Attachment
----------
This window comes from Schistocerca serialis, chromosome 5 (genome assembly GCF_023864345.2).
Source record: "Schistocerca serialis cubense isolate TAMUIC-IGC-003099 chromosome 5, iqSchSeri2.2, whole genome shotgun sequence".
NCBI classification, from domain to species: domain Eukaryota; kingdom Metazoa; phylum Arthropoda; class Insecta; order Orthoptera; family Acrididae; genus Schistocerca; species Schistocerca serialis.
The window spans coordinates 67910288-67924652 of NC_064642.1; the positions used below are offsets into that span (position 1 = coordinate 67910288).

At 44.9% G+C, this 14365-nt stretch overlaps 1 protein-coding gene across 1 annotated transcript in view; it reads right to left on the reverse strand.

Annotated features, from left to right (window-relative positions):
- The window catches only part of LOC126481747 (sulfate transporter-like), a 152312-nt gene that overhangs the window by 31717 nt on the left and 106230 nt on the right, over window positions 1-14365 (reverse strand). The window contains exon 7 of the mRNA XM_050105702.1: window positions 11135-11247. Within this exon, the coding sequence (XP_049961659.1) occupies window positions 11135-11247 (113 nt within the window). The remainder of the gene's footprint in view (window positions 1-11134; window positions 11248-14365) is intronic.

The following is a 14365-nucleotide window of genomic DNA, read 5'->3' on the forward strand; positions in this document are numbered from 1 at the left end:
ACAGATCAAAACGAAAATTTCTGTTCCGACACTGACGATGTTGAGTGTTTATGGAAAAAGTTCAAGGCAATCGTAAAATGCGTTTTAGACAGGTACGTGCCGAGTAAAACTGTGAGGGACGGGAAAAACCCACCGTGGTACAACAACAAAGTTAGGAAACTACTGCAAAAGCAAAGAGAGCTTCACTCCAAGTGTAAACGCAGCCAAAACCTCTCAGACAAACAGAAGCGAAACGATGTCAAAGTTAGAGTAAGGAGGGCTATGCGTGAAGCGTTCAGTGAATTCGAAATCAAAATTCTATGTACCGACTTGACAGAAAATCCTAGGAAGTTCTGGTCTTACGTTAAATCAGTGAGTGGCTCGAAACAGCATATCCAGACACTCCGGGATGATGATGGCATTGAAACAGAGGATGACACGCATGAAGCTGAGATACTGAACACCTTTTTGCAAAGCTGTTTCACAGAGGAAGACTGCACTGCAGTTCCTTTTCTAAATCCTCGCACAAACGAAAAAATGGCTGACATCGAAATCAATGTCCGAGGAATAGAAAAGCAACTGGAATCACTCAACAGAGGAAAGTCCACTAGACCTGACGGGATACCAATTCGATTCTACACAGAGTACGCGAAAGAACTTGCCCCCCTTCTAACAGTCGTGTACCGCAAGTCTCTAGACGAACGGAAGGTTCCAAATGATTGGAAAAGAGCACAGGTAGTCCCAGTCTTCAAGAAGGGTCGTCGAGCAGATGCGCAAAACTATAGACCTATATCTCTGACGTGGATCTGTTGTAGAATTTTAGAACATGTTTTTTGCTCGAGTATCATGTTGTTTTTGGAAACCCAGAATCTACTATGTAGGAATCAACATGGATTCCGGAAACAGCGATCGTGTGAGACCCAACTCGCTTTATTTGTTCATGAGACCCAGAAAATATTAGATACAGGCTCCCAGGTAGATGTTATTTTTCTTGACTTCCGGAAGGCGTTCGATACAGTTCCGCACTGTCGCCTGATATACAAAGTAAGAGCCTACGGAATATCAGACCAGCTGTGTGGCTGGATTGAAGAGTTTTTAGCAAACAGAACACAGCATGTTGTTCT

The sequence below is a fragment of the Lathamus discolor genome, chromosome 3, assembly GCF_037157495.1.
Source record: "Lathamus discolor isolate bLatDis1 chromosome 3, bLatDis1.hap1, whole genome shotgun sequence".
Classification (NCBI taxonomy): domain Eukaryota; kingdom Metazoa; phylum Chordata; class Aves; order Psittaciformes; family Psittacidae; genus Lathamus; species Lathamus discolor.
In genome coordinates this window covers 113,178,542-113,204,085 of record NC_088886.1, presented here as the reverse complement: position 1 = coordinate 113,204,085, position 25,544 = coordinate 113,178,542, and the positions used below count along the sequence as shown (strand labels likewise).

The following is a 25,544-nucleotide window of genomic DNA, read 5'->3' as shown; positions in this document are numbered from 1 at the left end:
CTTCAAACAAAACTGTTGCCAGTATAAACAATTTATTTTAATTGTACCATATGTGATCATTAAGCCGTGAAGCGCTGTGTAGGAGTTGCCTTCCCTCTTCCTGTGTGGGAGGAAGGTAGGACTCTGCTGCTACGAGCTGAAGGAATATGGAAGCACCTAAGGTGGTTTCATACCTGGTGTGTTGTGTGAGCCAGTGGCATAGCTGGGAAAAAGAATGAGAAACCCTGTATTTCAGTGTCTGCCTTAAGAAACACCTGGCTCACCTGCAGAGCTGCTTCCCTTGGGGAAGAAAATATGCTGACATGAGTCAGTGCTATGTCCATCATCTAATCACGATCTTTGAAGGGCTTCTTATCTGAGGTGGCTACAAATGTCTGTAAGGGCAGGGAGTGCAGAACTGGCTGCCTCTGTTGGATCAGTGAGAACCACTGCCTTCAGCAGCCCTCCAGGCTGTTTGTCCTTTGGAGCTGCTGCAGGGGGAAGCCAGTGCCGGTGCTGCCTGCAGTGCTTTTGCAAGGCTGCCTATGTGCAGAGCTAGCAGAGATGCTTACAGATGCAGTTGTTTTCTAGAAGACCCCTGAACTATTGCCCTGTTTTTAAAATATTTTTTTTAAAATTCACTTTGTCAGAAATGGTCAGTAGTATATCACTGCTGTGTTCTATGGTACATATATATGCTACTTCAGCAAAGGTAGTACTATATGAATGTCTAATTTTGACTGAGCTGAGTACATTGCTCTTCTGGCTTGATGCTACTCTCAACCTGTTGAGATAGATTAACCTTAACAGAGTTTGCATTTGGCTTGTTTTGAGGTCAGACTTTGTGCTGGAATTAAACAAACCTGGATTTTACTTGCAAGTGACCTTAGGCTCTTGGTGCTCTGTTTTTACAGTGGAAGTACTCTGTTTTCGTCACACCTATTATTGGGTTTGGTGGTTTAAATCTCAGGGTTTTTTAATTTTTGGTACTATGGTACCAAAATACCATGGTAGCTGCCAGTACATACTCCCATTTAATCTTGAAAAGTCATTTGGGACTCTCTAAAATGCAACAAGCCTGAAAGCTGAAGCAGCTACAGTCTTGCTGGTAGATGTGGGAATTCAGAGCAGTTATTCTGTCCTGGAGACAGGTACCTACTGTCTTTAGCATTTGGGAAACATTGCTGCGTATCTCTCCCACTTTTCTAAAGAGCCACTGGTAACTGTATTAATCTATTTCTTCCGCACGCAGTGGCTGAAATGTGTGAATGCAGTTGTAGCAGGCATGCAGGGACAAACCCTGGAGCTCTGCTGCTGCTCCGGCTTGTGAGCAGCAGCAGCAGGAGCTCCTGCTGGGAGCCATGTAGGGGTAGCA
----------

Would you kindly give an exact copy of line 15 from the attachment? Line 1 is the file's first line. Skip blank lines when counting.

CTTCAAACAAAACTGTTGCCAGTATAAACAATTTATTTTAATTGTACCATATGTGATCATTAAGCCGTGAAGCGCTGTGTAGGAGTTGCCTTCCCTCTTCCTGTGTGGGAGGAAGGTAGGACTCTGCTGCTACGAGCTGAAGGAATATGGAAGCACCTAAGGTGGTTTCATACCTGGTGTGTTGTGTGAGCCAGTGGCATAGCTGGGAAAAAGAATGAGAAACCCTGTATTTCAGTGTCTGCCTTAAGAAACACCTGGCTCACCTGCAGAGCTGCTTCCCTTGGGGAAGAAAATATGCTGACATGAGTCAGTGCTATGTCCATCATCTAATCACGATCTTTGAAGGGCTTCTTATCTGAGGTGGCTACAAATGTCTGTAAGGGCAGGGAGTGCAGAACTGGCTGCCTCTGTTGGATCAGTGAGAACCACTGCCTTCAGCAGCCCTCCAGGCTGTTTGTCCTTTGGAGCTGCTGCAGGGGGAAGCCAGTGCCGGTGCTGCCTGCAGTGCTTTTGCAAGGCTGCCTATGTGCAGAGCTAGCAGAGATGCTTACAGATGCAGTTGTTTTCTAGAAGACCCCTGAACTATTGCCCTGTTTTTAAAATATTTTTTTTAAAATTCACTTTGTCAGAAATGGTCAGTAGTATATCACTGCTGTGTTCTATGGTACATATATATGCTACTTCAGCAAAGGTAGTACTATATGAATGTCTAATTTTGACTGAGCTGAGTACATTGCTCTTCTGGCTTGATGCTACTCTCAACCTGTTGAGATAGATTAACCTTAACAGAGTTTGCATTTGGCTTGTTTTGAGGTCAGACTTTGTGCTGGAATTAAACAAACCTGGATTTTACTTGCAAGTGACCTTAGGCTCTTGGTGCTCTGTTTTTACAGTGGAAGTACTCTGTTTTCGTCACACCTATTATTGGGTTTGGTGGTTTAAATCTCAGGGTTTTTTAATTTTTGGTACTATGGTACCAAAATACCATGGTAGCTGCCAGTACATACTCCCATTTAATCTTGAAAAGTCATTTGGGACTCTCTAAAATGCAACAAGCCTGAAAGCTGAAGCAGCTACAGTCTTGCTGGTAGATGTGGGAATTCAGAGCAGTTATTCTGTCCTGGAGACAGGTACCTACTGTCTTTAGCATTTGGGAAACATTGCTGCGTATCTCTCCCACTTTTCTAAAGAGCCACTGGTAACTGTATTAATCTATTTCTTCCGCACGCAGTGGCTGAAATGTGTGAATGCAGTTGTAGCAGGCATGCAGGGACAAACCCTGGAGCTCTGCTGCTGCTCCGGCTTGTGAGCAGCAGCAGCAGGAGCTCCTGCTGGGAGCCATGTAGGGGTAGCA